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I realize SGD is used for large data sets where the iterative solution could be approximated by a random sample's gradient instead of the sum over all samples. My question is suppose I have a function of mutiple variables say 'd', i,e just one sample, could one use stochastic gradient descent for just the function? I am asking this because in one of the homework problems in Gilbert Strang's Data science course asks you to compute a single step of gradient descent for a function of two variables, it is explicitly mentioned, full gradient descent not stochastic? I wonder why?

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  • $\begingroup$ SGD is originally used as an iterative method for optimizing a function. See Wiki for more information. I don't understand your second question. A practice problem is a practice problem. SGD is a stochastic approximation of GD. Why are you wondering why? $\endgroup$ – Tab1e Jun 6 at 17:46
  • $\begingroup$ yep the cost function is a sum over all samples, so I get that, I am wondering for a function in closed form such as f(x,y)=x^3(x-y) $\endgroup$ – Str91 Jun 6 at 17:52
  • $\begingroup$ I think I found it, one could do a co-ordinate descent as well, minimize f(x,y) one variable at a time but that is not SGD by definition. $\endgroup$ – Str91 Jun 6 at 17:54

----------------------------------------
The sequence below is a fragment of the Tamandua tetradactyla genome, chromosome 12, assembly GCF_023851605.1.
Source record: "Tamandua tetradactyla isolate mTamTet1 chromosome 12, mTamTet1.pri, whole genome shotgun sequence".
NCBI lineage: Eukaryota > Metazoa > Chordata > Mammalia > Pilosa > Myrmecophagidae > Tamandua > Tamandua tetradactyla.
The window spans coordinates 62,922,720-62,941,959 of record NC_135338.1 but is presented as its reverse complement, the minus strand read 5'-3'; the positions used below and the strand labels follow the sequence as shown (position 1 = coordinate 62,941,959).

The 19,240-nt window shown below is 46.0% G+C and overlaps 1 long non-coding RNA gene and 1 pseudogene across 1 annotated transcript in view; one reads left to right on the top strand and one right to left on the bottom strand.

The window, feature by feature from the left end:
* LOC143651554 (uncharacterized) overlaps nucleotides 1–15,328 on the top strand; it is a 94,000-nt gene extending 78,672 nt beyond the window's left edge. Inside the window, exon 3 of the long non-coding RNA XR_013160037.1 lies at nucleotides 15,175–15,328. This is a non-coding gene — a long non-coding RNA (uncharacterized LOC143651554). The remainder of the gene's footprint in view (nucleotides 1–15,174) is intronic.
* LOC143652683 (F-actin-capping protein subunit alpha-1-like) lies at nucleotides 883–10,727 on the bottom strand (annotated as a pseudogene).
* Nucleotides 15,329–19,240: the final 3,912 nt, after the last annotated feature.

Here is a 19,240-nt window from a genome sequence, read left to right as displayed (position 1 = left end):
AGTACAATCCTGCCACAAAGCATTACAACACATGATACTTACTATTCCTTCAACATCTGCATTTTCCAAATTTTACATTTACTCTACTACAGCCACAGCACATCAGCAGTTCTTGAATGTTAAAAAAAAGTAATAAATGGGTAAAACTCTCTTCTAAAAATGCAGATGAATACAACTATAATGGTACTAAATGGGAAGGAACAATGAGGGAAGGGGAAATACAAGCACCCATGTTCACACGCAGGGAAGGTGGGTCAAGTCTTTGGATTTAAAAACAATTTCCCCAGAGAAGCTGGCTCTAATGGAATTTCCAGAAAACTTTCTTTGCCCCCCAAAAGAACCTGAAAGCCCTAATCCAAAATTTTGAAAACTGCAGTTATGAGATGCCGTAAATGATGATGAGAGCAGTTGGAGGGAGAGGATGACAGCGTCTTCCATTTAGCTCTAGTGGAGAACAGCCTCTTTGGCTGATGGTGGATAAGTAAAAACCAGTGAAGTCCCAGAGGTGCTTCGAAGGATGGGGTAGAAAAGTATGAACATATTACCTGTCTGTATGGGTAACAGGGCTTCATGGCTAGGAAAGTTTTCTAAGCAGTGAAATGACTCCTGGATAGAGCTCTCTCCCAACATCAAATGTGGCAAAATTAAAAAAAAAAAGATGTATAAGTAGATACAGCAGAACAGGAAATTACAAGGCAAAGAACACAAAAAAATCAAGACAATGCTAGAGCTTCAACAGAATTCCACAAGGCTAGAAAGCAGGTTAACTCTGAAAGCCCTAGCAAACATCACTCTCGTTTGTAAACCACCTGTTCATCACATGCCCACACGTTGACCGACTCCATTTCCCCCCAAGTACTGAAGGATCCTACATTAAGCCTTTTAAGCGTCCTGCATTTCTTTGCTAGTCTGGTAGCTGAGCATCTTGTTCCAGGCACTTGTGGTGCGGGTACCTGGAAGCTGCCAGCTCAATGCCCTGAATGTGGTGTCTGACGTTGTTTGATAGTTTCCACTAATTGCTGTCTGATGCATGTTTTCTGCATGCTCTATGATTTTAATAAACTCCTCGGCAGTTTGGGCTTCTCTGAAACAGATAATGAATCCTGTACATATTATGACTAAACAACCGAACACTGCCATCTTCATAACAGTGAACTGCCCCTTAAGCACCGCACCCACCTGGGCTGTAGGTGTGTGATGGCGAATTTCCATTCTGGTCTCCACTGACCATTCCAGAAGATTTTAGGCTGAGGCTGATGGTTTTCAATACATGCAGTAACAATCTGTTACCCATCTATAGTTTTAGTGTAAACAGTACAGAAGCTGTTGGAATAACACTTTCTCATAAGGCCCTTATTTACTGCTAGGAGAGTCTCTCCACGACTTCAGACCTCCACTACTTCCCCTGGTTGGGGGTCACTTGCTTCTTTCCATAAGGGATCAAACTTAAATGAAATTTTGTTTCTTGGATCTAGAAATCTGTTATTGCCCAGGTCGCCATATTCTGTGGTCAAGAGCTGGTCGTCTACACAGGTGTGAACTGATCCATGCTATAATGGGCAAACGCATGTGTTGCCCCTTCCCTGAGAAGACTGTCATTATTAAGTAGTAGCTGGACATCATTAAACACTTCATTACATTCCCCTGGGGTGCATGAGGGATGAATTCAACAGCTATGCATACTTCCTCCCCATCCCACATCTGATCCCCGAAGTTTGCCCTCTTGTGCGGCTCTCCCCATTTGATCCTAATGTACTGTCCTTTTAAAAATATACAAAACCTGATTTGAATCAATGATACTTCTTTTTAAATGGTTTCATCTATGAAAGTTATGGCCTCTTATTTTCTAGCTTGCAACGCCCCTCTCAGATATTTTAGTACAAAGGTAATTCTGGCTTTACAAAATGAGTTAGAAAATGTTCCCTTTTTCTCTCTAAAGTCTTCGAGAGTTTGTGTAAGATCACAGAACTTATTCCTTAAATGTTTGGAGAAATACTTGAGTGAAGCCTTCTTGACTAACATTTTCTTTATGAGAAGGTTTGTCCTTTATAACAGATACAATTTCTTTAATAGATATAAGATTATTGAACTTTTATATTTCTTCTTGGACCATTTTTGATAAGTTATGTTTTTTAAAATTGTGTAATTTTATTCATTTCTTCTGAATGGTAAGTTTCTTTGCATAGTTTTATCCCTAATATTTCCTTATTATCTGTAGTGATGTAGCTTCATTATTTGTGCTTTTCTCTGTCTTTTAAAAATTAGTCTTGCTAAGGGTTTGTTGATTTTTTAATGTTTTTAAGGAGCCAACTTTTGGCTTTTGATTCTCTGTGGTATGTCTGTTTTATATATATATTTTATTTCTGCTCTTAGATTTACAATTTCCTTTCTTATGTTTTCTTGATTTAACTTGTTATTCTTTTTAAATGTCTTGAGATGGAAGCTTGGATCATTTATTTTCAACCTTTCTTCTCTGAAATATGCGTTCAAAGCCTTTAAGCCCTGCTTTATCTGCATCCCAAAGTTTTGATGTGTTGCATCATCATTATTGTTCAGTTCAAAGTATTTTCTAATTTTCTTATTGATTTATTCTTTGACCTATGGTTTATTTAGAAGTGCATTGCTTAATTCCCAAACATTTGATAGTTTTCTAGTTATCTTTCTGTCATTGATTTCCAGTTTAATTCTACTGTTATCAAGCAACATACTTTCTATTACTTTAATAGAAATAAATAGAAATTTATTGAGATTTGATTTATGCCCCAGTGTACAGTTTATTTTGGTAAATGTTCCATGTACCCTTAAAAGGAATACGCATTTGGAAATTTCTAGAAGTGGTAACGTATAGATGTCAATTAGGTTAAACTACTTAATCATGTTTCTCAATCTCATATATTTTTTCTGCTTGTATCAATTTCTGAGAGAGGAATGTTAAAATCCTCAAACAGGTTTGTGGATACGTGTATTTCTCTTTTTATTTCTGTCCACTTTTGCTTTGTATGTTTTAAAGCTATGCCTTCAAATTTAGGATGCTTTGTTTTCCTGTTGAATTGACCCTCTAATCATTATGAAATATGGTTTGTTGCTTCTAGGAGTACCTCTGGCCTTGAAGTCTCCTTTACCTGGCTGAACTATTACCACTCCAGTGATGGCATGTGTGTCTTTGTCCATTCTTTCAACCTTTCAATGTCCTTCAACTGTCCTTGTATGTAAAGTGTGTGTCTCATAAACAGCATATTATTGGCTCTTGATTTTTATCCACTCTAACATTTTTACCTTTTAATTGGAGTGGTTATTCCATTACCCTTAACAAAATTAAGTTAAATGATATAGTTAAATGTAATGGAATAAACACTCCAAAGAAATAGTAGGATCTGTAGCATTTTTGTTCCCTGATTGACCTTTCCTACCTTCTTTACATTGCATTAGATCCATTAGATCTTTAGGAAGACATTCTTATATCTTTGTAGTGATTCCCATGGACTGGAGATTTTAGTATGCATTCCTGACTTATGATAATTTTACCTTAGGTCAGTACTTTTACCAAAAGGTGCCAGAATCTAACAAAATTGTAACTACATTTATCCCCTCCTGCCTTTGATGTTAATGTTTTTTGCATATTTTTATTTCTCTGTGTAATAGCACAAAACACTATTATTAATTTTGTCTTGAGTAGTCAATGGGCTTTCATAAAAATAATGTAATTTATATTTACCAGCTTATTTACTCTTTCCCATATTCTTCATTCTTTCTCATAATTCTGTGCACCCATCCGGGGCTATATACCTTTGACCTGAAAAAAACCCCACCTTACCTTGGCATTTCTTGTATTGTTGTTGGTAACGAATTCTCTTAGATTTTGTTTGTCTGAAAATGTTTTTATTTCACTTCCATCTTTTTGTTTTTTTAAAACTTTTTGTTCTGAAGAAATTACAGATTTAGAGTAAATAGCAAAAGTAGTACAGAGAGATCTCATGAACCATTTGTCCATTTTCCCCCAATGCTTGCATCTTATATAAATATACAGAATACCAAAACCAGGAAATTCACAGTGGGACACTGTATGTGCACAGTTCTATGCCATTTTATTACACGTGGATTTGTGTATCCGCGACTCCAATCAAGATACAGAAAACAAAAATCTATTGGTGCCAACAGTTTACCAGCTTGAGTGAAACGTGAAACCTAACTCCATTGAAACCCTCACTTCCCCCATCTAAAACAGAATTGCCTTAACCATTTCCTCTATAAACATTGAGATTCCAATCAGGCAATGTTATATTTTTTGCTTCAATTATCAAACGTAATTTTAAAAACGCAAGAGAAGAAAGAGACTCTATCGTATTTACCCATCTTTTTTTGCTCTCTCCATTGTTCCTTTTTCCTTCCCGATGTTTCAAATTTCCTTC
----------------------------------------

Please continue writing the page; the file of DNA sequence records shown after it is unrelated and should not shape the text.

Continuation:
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I think you're mixing two things here. In Stochastic Gradient Descent (SGD) you utilize all the variables, but not all the data. In Coordinate Descent (CD), you utilize some of the variables, but do use all the data.

To give an example - consider you have a problem with two variables, $x,y$ and 10 data points. Then when using SGD you calculate the gradient with respect to $x,y$, but at each sub-iteration use only part of the data points to calculate the gradient - let's say 5 data points, then in the next sub-iteration you use the other 5 data points. In a "meta-iteration" you have used all the data. With CD, you will use all 10 data points, but at the first sub-iteration take a step only in the (negative) direction of the gradient with respect to $x$, and in the second sub-iteration use the gradient with respect to $y$. A "meta-iteration" have used all the variables.

Notice that this is a substantial difference! It might sound similar but in fact these algorithms are completely different and lead to different results.

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